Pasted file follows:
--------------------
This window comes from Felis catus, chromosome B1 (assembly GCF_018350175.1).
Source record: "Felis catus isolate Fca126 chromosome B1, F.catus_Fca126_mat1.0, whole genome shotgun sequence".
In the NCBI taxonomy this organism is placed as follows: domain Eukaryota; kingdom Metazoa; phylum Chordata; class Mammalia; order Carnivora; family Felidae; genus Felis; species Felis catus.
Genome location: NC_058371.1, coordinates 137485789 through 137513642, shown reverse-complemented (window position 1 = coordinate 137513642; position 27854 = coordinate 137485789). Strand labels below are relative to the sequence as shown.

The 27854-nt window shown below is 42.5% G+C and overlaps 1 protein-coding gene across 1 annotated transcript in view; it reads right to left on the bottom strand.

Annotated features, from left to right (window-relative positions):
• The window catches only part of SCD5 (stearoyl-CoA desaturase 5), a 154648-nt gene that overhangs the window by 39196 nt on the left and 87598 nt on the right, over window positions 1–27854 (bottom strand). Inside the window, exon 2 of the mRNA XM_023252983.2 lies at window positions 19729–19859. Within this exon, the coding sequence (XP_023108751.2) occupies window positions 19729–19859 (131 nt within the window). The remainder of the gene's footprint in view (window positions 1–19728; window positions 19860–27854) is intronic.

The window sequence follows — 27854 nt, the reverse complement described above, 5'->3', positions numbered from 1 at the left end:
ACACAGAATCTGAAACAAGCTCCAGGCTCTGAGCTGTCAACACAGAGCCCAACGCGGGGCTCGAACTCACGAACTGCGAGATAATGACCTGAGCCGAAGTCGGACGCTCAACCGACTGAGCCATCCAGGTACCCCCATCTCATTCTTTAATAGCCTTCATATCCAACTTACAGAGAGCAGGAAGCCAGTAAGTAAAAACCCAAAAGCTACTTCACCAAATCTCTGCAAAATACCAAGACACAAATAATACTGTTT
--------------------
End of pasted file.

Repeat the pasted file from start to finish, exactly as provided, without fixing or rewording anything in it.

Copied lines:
This window comes from Felis catus, chromosome B1 (assembly GCF_018350175.1).
Source record: "Felis catus isolate Fca126 chromosome B1, F.catus_Fca126_mat1.0, whole genome shotgun sequence".
In the NCBI taxonomy this organism is placed as follows: domain Eukaryota; kingdom Metazoa; phylum Chordata; class Mammalia; order Carnivora; family Felidae; genus Felis; species Felis catus.
Genome location: NC_058371.1, coordinates 137485789 through 137513642, shown reverse-complemented (window position 1 = coordinate 137513642; position 27854 = coordinate 137485789). Strand labels below are relative to the sequence as shown.

The 27854-nt window shown below is 42.5% G+C and overlaps 1 protein-coding gene across 1 annotated transcript in view; it reads right to left on the bottom strand.

Annotated features, from left to right (window-relative positions):
• The window catches only part of SCD5 (stearoyl-CoA desaturase 5), a 154648-nt gene that overhangs the window by 39196 nt on the left and 87598 nt on the right, over window positions 1–27854 (bottom strand). Inside the window, exon 2 of the mRNA XM_023252983.2 lies at window positions 19729–19859. Within this exon, the coding sequence (XP_023108751.2) occupies window positions 19729–19859 (131 nt within the window). The remainder of the gene's footprint in view (window positions 1–19728; window positions 19860–27854) is intronic.

The window sequence follows — 27854 nt, the reverse complement described above, 5'->3', positions numbered from 1 at the left end:
ACACAGAATCTGAAACAAGCTCCAGGCTCTGAGCTGTCAACACAGAGCCCAACGCGGGGCTCGAACTCACGAACTGCGAGATAATGACCTGAGCCGAAGTCGGACGCTCAACCGACTGAGCCATCCAGGTACCCCCATCTCATTCTTTAATAGCCTTCATATCCAACTTACAGAGAGCAGGAAGCCAGTAAGTAAAAACCCAAAAGCTACTTCACCAAATCTCTGCAAAATACCAAGACACAAATAATACTGTTT